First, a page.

What Happens When You Hit the Digg Homepage (Video)

John P.

Just yesterday I posted a video about how I use the Performancing P-Metrics service, and then shortly thereafter when another one of my articles hit the Digg Homepage it occurred to me that I should take a video of the PMetrics “Spy” function to demonstrate what actually happens when 5,000 people per hour are visiting a Web site.

Individual Digg Listing

MBL Top 10Incidentally, the video was taken only 45 minutes into the daily stats on MBL, but as of 10 hours later there have been well over 40,000 visits to this page alone.

If you do the math, that is more than one visitor each second for a sustained 10 hour period. And this is will continue for at least the remainder of the day.

So, as far as I know, here is the first ever video demonstration of the “Digg Effect” live and uncut. In it I capture what is happening on the Digg homepage while simultaneously showing the MyBlogLog summary statistics and the P-Metrics real time Spy function.


  1. says

    A cute image showing the effect of an article featuring on homepage. Digg is known to send massive traffic to a website in no time and this image is a pretty good example of it. I see a good sense of humor from the author.

  2. says

    Actually, when the article first went popular it did take down the server for about 10 minutes. However I happened to be working at the time and when I noticed it I put up a static version of the page and then it ran like a champ.

    I need to go through and trim down my site to get rid of some of the bloat. I’m sure the server could handle it if I just optimized a little bit.


  3. says

    I too find these comments incredibly insightful. Digg seems like such a closed system to me that it’s almost impossible to understand how someone could be successul within it.

    John P.

  4. says

    Two thoughts on this:

    First, I should clarify for those who don’t know: Digg is either make or break traffic wise. 100 Diggs sounds great, but if the story doesn’t become ‘popular’ and get posted to the homepage it will probably only get a few hundred hits, whereas stories that ‘frontpage’ as it is termed can get up to (or over) 100,000. A story has roughly 24 hours to frontpage – if it doesn’t make it by then, it is essentially destined for obscurity. This is different from, say, StumbleUpon where there is a much more direct correlation between the number of votes something gets and how many people see it – e.g. 10 votes might get 100 views, and 100 votes might get 1000. The Digg algorithm is complex, but in a nutshell: the number of votes needed to frontpage a story depends on (1) who submitted it, (2) how long ago it was submitted (3) what category it was submitted in and (4) how many people ‘buried’ it.

    Second: there is definitely the fine line of social media: gaming versus becoming an involved expert/pro participant. There is no doubt that people with more ‘power’ on Digg can get things to the front page more easily, but that is the case with any media source – social or otherwise. In normal media, people get to positions of power via connections, promotions, reputation, etc… in social media it isn’t that different: people build up a reputation for submitting quality articles and gain a following of ‘friends’ who are more likely to look and see what a ‘top Digger’ submits.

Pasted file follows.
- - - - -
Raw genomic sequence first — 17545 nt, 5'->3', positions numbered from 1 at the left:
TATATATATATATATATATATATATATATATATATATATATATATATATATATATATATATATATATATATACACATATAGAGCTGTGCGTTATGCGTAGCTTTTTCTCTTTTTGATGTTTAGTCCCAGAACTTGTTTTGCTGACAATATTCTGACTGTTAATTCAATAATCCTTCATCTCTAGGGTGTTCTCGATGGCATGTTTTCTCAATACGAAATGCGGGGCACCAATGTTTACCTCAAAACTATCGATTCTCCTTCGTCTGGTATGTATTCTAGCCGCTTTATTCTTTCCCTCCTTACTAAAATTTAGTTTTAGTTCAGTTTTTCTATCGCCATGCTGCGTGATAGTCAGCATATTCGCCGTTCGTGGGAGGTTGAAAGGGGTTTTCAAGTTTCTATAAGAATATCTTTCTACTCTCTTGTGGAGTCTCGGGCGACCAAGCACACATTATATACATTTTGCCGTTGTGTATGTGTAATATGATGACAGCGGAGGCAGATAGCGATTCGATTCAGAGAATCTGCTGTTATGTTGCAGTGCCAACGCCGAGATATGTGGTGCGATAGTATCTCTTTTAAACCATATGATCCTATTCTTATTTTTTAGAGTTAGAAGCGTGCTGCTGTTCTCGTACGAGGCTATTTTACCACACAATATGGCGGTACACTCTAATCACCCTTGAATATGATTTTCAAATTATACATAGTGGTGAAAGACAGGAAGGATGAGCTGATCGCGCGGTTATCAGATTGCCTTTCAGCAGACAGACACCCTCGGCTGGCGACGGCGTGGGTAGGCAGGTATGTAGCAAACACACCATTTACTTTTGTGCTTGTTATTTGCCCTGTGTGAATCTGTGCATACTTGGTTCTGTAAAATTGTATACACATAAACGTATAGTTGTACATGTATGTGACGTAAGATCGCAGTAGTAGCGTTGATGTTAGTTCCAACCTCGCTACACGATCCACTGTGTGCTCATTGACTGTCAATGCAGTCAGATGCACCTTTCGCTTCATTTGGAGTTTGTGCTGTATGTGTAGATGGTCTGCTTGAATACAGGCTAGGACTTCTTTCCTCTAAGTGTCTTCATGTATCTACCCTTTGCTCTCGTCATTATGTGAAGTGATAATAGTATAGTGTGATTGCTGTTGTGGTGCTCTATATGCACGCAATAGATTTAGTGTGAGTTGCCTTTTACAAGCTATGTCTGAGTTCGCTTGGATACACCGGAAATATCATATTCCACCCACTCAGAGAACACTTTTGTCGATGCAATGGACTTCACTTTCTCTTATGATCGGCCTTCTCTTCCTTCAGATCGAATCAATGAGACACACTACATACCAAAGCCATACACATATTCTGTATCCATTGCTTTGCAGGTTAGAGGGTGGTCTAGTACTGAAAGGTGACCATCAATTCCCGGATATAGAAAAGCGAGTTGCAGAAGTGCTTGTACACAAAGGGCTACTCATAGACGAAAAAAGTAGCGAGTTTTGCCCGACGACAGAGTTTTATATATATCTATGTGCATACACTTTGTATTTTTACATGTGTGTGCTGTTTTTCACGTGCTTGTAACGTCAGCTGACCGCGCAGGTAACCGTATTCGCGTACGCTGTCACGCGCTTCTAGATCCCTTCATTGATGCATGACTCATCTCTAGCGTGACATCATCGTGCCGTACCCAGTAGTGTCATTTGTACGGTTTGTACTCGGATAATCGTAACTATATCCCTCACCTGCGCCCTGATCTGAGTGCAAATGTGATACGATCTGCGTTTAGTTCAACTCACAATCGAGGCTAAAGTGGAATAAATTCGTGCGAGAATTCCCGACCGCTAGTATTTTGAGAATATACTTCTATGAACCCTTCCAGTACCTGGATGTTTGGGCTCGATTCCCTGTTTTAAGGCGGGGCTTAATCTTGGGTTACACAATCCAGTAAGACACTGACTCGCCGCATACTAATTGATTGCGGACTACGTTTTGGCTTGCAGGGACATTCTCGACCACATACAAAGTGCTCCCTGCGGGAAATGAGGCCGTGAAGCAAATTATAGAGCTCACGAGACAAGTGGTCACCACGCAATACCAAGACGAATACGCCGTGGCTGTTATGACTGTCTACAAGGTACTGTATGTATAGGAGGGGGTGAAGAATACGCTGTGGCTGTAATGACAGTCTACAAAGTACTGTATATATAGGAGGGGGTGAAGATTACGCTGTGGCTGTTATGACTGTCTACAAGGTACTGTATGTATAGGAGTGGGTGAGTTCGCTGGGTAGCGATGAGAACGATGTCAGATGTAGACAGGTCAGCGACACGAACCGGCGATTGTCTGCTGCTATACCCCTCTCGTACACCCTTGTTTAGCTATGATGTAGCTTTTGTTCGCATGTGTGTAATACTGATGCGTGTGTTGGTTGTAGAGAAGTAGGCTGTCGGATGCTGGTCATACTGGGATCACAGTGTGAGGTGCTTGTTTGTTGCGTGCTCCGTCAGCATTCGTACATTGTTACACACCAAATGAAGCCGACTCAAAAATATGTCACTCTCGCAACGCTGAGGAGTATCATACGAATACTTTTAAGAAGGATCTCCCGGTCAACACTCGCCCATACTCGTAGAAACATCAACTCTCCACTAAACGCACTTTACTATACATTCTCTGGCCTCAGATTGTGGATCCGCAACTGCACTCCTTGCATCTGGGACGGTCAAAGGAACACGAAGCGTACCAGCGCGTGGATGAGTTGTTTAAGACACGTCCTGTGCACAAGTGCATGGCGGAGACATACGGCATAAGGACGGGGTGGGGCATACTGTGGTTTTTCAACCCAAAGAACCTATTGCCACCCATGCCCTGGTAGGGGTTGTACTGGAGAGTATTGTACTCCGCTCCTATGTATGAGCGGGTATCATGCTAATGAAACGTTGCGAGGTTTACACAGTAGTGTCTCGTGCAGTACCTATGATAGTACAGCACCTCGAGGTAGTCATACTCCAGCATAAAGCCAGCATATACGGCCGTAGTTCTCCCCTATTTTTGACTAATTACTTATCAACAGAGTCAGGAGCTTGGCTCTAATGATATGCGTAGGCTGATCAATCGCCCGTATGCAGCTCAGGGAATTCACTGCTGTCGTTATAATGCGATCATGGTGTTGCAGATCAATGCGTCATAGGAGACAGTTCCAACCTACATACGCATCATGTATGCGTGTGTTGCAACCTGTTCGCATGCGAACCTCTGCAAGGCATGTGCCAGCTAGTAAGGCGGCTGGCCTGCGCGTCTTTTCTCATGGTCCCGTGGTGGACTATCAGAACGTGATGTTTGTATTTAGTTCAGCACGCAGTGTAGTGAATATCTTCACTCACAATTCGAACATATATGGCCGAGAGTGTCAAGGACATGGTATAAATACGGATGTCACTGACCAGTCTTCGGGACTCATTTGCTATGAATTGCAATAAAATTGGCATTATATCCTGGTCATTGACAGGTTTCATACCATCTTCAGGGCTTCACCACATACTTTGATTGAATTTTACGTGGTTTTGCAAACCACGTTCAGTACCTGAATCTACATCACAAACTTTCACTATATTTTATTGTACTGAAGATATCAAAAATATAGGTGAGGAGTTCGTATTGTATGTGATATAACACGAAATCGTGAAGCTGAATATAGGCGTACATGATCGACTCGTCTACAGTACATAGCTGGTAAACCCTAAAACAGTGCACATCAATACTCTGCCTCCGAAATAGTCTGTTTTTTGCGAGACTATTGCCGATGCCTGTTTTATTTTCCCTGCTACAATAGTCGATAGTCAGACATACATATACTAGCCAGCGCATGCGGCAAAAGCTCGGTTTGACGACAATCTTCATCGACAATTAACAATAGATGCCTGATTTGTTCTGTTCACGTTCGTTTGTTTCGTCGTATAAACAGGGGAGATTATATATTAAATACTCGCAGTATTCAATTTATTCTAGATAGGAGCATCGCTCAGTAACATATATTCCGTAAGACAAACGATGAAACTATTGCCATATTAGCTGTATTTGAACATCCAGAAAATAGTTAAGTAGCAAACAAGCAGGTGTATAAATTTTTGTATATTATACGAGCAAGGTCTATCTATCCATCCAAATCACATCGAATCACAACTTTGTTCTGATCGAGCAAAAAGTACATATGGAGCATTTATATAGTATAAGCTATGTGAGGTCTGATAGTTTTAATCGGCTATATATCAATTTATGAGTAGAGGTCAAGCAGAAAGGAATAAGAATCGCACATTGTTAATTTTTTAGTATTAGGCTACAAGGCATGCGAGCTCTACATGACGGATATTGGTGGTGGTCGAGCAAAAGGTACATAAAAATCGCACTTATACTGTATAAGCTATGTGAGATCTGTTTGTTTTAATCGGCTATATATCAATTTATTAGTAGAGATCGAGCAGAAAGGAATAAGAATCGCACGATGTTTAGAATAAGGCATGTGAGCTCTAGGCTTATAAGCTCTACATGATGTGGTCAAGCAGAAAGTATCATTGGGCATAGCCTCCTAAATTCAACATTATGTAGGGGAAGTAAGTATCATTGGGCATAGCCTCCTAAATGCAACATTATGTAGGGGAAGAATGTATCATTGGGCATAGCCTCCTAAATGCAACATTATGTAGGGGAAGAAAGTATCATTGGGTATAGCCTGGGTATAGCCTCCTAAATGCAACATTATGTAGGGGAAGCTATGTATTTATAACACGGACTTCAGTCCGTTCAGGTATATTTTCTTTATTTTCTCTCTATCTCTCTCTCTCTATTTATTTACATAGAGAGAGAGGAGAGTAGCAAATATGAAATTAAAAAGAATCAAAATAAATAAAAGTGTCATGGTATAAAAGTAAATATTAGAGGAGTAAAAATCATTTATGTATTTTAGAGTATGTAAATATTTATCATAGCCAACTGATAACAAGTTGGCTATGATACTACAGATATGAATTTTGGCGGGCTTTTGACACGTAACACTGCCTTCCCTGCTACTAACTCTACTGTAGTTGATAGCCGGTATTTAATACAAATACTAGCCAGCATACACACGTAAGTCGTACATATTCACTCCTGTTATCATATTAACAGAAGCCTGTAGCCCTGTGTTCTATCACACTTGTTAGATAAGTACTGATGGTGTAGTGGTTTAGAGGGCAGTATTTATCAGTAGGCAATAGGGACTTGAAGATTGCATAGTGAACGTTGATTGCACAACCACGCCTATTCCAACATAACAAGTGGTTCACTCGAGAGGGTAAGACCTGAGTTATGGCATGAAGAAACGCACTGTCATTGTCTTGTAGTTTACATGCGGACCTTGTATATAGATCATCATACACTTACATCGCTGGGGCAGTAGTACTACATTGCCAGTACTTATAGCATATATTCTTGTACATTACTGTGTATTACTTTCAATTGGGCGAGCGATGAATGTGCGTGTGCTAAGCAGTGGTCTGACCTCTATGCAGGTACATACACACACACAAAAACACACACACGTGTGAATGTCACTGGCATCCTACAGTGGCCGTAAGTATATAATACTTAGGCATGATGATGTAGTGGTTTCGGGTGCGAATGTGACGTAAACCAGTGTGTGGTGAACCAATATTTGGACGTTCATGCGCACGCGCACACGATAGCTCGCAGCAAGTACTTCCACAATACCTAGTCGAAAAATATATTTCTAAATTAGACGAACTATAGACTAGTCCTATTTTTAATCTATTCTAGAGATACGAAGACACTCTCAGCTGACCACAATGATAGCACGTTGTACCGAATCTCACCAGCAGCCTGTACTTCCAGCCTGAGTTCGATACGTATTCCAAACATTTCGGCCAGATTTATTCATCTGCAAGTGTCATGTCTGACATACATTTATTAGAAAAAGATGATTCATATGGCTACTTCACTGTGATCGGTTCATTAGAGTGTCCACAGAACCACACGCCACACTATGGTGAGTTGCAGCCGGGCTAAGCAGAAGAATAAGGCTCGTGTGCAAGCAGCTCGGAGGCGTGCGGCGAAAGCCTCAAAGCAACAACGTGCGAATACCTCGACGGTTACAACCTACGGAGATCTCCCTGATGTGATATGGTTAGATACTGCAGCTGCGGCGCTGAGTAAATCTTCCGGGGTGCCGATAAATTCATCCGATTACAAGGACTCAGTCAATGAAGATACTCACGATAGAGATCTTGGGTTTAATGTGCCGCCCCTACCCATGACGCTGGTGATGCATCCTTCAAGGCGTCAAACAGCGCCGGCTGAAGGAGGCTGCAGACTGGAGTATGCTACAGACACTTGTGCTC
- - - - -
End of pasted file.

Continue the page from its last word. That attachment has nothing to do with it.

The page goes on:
There are simply too many stories submitted daily on Digg for any one person to read even a fraction of them. Instead, people check to see what others with an established reputation are submitting. It may not be fully democratic but I think it might be a step up from the normal media in many regards ;) Anyway, glad that some of you found these Digg-related comments useful!

  5. says

    This is definitely true. There will be many times you can have a link or article get dugg over 100 times and still rank very low in terms of traffic and rankings. There is definitely a curve in effect for submitters and diggers. Perhaps it works well, but it also seems like it would almost encourage gaming by those that knew how to do it. I imagine in a roundabout way, if a top digger were to advertise his services, there would be many that would pay for it. Seems a bit gamey, but in reality, I suppose it’s the American way :o

  6. says

    Brandon: a lot of Digg is who submits the article. A lot. People don’t like to admit it but it is true. If you have something you think is really good, Digg-worthy content it’s worth seeking out a top Digger and bringing it to their attention. IF they agree and submit it, your chances probably just went from less than 1% to 30-60% (or higher if it is truly good and original content).

    Whenever I read that old cliche that ‘content is king’ I think to myself: if that’s true, then ‘connections are queen’ That being said: if you still want to submit something on your own, make the title catchy, call out images or make a list.

    Notice the difference between the post title of John’s original article and the article title on Digg. The Digg version has a few things that change the language to make it ‘fit’ with Digg: a non-list is turned into a list simply by calling out the number of images shown, and [PICS] is added because, well, Diggers love images and want to know right away if a post contains some! There is nothing intrinsically better or worse about either headline, but by the original the chances of frontpaging went up ;)

  7. says

    Hah I just got online and saw on the Digg front page: you’re listed third in ‘Top 10 in All Categories.’ Unless I’m mistaken you’re probably experiencing a second wave of heavier traffic right now ;)

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